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Blacklist means "blacklist" in German language. A blacklist usually contains data that is excluded from certain processes due to special conditions. The whitelist is the exact opposite of this, for example: If someone is hosting a party and only invited guests are admitted, they are on a whitelist. If someone is hosting a party that anyone is allowed to attend except certain people, they will be blacklisted. On the Internet, for example, the blacklist describes a list of websites that are not listed in the search results of the search engine due to content that is harmful to minors.
Blacklists are used in the digital world wherever the display of certain content is not desirable. Spam filters work, for example, with blacklists that list the senders whose mails are to be classified as spam. On the whitelist, on the other hand, are the senders from whom no spam emanates. In the case of senders who are neither on the blacklist nor on the whitelist, the spam filter usually assesses individually whether it is spam or not. The display of certain content is also undesirable from the point of view of many governments, keyword censorship. By the way, this is not only used in North Korea and China, even if it is increasing there, it is also used here in Germany in the form of blacklists.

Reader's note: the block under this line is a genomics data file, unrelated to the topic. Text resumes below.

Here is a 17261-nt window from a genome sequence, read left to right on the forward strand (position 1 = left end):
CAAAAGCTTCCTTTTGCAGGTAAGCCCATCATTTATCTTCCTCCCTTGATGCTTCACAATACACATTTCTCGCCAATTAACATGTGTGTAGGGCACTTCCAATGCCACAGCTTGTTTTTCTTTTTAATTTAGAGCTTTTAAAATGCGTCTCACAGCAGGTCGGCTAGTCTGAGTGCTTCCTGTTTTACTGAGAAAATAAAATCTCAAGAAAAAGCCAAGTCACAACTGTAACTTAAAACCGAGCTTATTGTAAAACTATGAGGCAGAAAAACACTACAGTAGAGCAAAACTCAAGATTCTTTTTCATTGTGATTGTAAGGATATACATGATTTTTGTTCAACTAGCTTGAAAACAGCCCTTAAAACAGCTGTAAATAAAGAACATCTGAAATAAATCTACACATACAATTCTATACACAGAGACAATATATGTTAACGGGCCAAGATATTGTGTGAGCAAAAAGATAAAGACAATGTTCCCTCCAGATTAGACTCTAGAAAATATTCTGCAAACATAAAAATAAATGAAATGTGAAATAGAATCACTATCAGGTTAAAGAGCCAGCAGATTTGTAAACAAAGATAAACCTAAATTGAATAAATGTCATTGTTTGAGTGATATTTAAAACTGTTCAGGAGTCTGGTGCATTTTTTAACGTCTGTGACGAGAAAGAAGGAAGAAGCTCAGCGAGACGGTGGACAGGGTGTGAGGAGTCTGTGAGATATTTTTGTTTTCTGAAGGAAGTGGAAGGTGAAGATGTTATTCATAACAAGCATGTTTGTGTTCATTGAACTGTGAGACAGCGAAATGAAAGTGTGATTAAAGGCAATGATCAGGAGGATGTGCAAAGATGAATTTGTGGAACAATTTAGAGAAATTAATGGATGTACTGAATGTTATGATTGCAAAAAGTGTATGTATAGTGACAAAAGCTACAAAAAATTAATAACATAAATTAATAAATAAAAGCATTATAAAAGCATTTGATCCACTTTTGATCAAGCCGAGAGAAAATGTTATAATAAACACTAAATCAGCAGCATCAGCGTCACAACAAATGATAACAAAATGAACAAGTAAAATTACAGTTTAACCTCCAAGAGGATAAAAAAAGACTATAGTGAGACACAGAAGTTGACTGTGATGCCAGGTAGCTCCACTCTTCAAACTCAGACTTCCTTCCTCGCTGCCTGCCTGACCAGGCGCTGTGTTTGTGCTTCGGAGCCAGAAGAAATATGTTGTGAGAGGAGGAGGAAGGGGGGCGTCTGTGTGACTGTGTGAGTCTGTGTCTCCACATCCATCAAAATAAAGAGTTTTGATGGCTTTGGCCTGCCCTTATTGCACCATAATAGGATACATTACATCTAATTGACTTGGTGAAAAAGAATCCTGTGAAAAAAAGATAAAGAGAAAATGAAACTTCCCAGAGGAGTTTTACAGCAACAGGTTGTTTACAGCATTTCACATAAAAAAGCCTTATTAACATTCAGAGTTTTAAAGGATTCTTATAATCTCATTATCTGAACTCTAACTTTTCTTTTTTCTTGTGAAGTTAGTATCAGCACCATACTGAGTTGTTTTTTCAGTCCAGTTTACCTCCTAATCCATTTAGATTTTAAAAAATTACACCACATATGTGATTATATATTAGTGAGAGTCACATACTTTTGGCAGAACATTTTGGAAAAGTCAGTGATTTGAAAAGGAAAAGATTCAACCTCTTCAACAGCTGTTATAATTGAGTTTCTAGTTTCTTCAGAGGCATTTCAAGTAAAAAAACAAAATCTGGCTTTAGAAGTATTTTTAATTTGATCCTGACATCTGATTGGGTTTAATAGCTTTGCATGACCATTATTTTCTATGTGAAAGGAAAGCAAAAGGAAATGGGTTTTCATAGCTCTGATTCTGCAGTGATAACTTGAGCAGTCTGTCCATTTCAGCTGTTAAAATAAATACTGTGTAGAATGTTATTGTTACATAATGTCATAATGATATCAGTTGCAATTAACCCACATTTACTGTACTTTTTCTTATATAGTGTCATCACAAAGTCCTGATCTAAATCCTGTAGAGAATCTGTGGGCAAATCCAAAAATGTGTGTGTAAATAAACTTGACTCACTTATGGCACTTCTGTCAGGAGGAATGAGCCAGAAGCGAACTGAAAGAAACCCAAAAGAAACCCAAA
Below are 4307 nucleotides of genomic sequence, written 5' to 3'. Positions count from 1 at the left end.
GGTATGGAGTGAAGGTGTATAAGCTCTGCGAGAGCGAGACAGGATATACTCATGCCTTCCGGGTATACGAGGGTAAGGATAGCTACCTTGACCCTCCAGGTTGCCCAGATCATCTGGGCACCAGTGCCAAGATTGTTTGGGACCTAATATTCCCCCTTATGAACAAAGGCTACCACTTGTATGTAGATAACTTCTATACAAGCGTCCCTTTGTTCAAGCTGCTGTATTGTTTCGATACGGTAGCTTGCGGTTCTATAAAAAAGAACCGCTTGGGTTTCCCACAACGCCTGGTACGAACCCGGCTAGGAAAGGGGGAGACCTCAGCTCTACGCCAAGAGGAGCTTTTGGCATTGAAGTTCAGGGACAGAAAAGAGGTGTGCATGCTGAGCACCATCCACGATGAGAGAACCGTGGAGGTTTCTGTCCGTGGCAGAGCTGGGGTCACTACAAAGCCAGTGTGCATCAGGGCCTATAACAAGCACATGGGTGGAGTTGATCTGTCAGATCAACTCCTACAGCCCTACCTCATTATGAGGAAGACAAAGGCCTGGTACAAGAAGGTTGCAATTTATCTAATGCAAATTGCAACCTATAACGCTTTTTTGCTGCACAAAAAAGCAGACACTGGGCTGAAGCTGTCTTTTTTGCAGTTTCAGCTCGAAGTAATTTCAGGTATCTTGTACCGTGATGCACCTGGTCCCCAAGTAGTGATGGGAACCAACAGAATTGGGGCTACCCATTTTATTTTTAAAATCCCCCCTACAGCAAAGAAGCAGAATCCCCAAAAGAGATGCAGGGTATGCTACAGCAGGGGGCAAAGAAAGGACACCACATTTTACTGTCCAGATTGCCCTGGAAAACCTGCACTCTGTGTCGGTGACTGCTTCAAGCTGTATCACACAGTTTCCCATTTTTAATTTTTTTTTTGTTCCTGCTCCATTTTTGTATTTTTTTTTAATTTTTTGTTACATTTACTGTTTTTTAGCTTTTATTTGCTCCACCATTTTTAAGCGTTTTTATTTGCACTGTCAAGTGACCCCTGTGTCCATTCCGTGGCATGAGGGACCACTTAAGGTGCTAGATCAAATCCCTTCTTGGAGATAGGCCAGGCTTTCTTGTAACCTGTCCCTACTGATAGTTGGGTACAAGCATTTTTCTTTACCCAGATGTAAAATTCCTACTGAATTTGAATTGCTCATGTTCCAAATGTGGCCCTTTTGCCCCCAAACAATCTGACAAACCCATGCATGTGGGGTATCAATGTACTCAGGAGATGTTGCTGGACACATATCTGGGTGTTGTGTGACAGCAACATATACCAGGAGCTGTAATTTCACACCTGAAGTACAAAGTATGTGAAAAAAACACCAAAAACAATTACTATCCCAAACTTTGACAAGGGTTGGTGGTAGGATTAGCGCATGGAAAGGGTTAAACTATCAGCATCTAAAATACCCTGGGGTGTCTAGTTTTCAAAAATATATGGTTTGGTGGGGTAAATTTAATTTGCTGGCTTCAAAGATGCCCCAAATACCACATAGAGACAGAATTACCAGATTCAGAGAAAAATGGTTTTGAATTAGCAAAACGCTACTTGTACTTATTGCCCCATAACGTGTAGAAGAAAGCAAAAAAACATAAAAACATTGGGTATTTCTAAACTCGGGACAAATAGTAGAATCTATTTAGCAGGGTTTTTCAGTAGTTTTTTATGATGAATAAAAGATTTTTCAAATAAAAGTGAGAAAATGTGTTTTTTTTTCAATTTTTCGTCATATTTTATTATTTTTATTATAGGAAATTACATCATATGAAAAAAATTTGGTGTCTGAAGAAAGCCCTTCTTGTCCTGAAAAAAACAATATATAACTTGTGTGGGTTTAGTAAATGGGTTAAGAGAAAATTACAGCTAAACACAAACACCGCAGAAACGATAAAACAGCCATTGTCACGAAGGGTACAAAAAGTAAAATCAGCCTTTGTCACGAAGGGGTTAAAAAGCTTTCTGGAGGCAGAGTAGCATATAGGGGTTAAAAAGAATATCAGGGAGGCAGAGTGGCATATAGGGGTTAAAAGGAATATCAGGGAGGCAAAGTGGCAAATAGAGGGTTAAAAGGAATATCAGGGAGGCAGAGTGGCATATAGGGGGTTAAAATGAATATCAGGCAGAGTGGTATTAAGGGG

Each search engine has its own blacklist, which excludes certain websites or the corresponding IP addresses from the search results - including Google. This blacklist contains, for example, websites that violate Google's guidelines by spamming or publishing content that is harmful to minors or glorifies violence. Since the laws in this respect also differ from country to country, there are country-specific blacklists.
Websites are blacklisted all by themselves - at least there is no need for a user to report offensive content first. Google acts independently in this respect and bans pages from the index as soon as a corresponding contradiction to the guidelines is established. However, such a contradiction to the guidelines is by no means always intended by the webmaster, which is why Google then tries to contact the operator. This can be done using the Google Webmaster Tools, for example, if an account is available. There are many reasons why webmasters should have an account with Google Webmaster Tools, but the immediate notification from Google regarding the blacklist is certainly a crucial one. Numerous tools, but also the simple Google query can be used to find out whether your own page is on the blacklist. If this is incorrectly the case, webmasters can submit a Reinclusion Request in order to be included in the index again. The reason why one is on the blacklist must of course be clarified or removed in this case.
As a market-leading search engine, Google has great power, which is exercised over the blacklist. Whether a page is listed in Google's index or not often determines the existence or non-existence of companies, especially here in Germany. If a page is no longer accessible via Google, the damage is gigantic. In addition to this, Google erroneously blocks some pages, but the damage is borne by the website operators alone.